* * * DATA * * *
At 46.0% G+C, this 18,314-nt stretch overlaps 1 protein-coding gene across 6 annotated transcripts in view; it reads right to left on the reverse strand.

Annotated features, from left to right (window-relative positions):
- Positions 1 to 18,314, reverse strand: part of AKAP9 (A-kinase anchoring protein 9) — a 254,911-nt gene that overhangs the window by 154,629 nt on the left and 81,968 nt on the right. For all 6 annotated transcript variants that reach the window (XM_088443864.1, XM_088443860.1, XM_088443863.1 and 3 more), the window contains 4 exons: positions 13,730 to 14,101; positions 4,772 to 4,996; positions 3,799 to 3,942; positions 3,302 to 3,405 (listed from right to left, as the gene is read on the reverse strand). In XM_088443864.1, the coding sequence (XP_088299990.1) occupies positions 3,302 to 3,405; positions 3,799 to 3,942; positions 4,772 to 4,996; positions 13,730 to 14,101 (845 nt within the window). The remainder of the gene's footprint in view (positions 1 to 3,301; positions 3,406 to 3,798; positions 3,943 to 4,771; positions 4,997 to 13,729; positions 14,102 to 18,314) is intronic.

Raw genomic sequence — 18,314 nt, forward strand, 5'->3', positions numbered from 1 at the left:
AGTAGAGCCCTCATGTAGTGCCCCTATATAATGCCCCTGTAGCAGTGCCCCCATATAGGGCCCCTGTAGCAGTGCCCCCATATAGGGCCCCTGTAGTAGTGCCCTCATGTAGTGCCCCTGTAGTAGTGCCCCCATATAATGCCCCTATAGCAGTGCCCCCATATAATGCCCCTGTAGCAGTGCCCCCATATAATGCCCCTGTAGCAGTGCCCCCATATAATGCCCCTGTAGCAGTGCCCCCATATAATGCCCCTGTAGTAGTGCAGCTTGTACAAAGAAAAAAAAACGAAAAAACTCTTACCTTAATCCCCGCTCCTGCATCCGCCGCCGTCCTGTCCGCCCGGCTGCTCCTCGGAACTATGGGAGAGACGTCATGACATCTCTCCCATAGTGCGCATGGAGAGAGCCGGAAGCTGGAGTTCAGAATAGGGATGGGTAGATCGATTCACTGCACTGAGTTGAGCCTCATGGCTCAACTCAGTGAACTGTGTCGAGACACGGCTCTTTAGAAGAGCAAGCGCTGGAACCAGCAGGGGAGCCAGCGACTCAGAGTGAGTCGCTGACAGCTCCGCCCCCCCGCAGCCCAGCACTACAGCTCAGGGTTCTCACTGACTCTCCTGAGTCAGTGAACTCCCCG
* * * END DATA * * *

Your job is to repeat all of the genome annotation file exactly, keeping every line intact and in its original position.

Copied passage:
At 46.0% G+C, this 18,314-nt stretch overlaps 1 protein-coding gene across 6 annotated transcripts in view; it reads right to left on the reverse strand.

Annotated features, from left to right (window-relative positions):
- Positions 1 to 18,314, reverse strand: part of AKAP9 (A-kinase anchoring protein 9) — a 254,911-nt gene that overhangs the window by 154,629 nt on the left and 81,968 nt on the right. For all 6 annotated transcript variants that reach the window (XM_088443864.1, XM_088443860.1, XM_088443863.1 and 3 more), the window contains 4 exons: positions 13,730 to 14,101; positions 4,772 to 4,996; positions 3,799 to 3,942; positions 3,302 to 3,405 (listed from right to left, as the gene is read on the reverse strand). In XM_088443864.1, the coding sequence (XP_088299990.1) occupies positions 3,302 to 3,405; positions 3,799 to 3,942; positions 4,772 to 4,996; positions 13,730 to 14,101 (845 nt within the window). The remainder of the gene's footprint in view (positions 1 to 3,301; positions 3,406 to 3,798; positions 3,943 to 4,771; positions 4,997 to 13,729; positions 14,102 to 18,314) is intronic.

Raw genomic sequence — 18,314 nt, forward strand, 5'->3', positions numbered from 1 at the left:
AGTAGAGCCCTCATGTAGTGCCCCTATATAATGCCCCTGTAGCAGTGCCCCCATATAGGGCCCCTGTAGCAGTGCCCCCATATAGGGCCCCTGTAGTAGTGCCCTCATGTAGTGCCCCTGTAGTAGTGCCCCCATATAATGCCCCTATAGCAGTGCCCCCATATAATGCCCCTGTAGCAGTGCCCCCATATAATGCCCCTGTAGCAGTGCCCCCATATAATGCCCCTGTAGCAGTGCCCCCATATAATGCCCCTGTAGTAGTGCAGCTTGTACAAAGAAAAAAAAACGAAAAAACTCTTACCTTAATCCCCGCTCCTGCATCCGCCGCCGTCCTGTCCGCCCGGCTGCTCCTCGGAACTATGGGAGAGACGTCATGACATCTCTCCCATAGTGCGCATGGAGAGAGCCGGAAGCTGGAGTTCAGAATAGGGATGGGTAGATCGATTCACTGCACTGAGTTGAGCCTCATGGCTCAACTCAGTGAACTGTGTCGAGACACGGCTCTTTAGAAGAGCAAGCGCTGGAACCAGCAGGGGAGCCAGCGACTCAGAGTGAGTCGCTGACAGCTCCGCCCCCCCGCAGCCCAGCACTACAGCTCAGGGTTCTCACTGACTCTCCTGAGTCAGTGAACTCCCCG